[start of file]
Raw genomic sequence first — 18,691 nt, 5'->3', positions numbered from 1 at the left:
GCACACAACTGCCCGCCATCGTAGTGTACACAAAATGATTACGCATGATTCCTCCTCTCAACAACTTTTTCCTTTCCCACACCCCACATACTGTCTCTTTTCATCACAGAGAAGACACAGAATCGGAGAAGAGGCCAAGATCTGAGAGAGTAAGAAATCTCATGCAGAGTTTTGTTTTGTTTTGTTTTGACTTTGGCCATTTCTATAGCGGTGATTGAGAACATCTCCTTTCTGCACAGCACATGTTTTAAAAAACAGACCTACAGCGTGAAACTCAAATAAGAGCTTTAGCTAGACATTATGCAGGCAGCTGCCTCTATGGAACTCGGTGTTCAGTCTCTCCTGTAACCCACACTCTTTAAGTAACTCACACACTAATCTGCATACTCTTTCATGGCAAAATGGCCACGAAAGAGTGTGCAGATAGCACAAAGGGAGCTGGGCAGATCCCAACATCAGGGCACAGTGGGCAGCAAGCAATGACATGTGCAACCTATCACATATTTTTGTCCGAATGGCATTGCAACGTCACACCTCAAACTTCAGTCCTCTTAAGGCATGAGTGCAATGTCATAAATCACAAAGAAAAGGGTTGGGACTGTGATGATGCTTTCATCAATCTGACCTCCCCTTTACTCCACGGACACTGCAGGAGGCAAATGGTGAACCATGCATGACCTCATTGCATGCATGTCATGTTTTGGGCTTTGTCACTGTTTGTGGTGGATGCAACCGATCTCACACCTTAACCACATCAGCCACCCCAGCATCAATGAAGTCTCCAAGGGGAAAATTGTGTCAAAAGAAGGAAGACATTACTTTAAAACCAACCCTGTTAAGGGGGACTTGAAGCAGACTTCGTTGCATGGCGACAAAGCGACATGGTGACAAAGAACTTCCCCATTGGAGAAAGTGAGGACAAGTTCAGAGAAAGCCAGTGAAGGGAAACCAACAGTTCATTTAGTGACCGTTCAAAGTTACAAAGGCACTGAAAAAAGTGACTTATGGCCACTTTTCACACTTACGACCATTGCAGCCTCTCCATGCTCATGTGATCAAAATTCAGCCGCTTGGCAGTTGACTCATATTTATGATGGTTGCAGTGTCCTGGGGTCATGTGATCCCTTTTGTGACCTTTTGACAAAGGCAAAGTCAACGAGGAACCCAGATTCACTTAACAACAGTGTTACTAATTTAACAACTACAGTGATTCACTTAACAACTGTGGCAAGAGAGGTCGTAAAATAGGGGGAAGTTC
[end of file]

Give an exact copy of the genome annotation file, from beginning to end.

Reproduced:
Raw genomic sequence first — 18,691 nt, 5'->3', positions numbered from 1 at the left:
GCACACAACTGCCCGCCATCGTAGTGTACACAAAATGATTACGCATGATTCCTCCTCTCAACAACTTTTTCCTTTCCCACACCCCACATACTGTCTCTTTTCATCACAGAGAAGACACAGAATCGGAGAAGAGGCCAAGATCTGAGAGAGTAAGAAATCTCATGCAGAGTTTTGTTTTGTTTTGTTTTGACTTTGGCCATTTCTATAGCGGTGATTGAGAACATCTCCTTTCTGCACAGCACATGTTTTAAAAAACAGACCTACAGCGTGAAACTCAAATAAGAGCTTTAGCTAGACATTATGCAGGCAGCTGCCTCTATGGAACTCGGTGTTCAGTCTCTCCTGTAACCCACACTCTTTAAGTAACTCACACACTAATCTGCATACTCTTTCATGGCAAAATGGCCACGAAAGAGTGTGCAGATAGCACAAAGGGAGCTGGGCAGATCCCAACATCAGGGCACAGTGGGCAGCAAGCAATGACATGTGCAACCTATCACATATTTTTGTCCGAATGGCATTGCAACGTCACACCTCAAACTTCAGTCCTCTTAAGGCATGAGTGCAATGTCATAAATCACAAAGAAAAGGGTTGGGACTGTGATGATGCTTTCATCAATCTGACCTCCCCTTTACTCCACGGACACTGCAGGAGGCAAATGGTGAACCATGCATGACCTCATTGCATGCATGTCATGTTTTGGGCTTTGTCACTGTTTGTGGTGGATGCAACCGATCTCACACCTTAACCACATCAGCCACCCCAGCATCAATGAAGTCTCCAAGGGGAAAATTGTGTCAAAAGAAGGAAGACATTACTTTAAAACCAACCCTGTTAAGGGGGACTTGAAGCAGACTTCGTTGCATGGCGACAAAGCGACATGGTGACAAAGAACTTCCCCATTGGAGAAAGTGAGGACAAGTTCAGAGAAAGCCAGTGAAGGGAAACCAACAGTTCATTTAGTGACCGTTCAAAGTTACAAAGGCACTGAAAAAAGTGACTTATGGCCACTTTTCACACTTACGACCATTGCAGCCTCTCCATGCTCATGTGATCAAAATTCAGCCGCTTGGCAGTTGACTCATATTTATGATGGTTGCAGTGTCCTGGGGTCATGTGATCCCTTTTGTGACCTTTTGACAAAGGCAAAGTCAACGAGGAACCCAGATTCACTTAACAACAGTGTTACTAATTTAACAACTACAGTGATTCACTTAACAACTGTGGCAAGAGAGGTCGTAAAATAGGGGGAAGTTC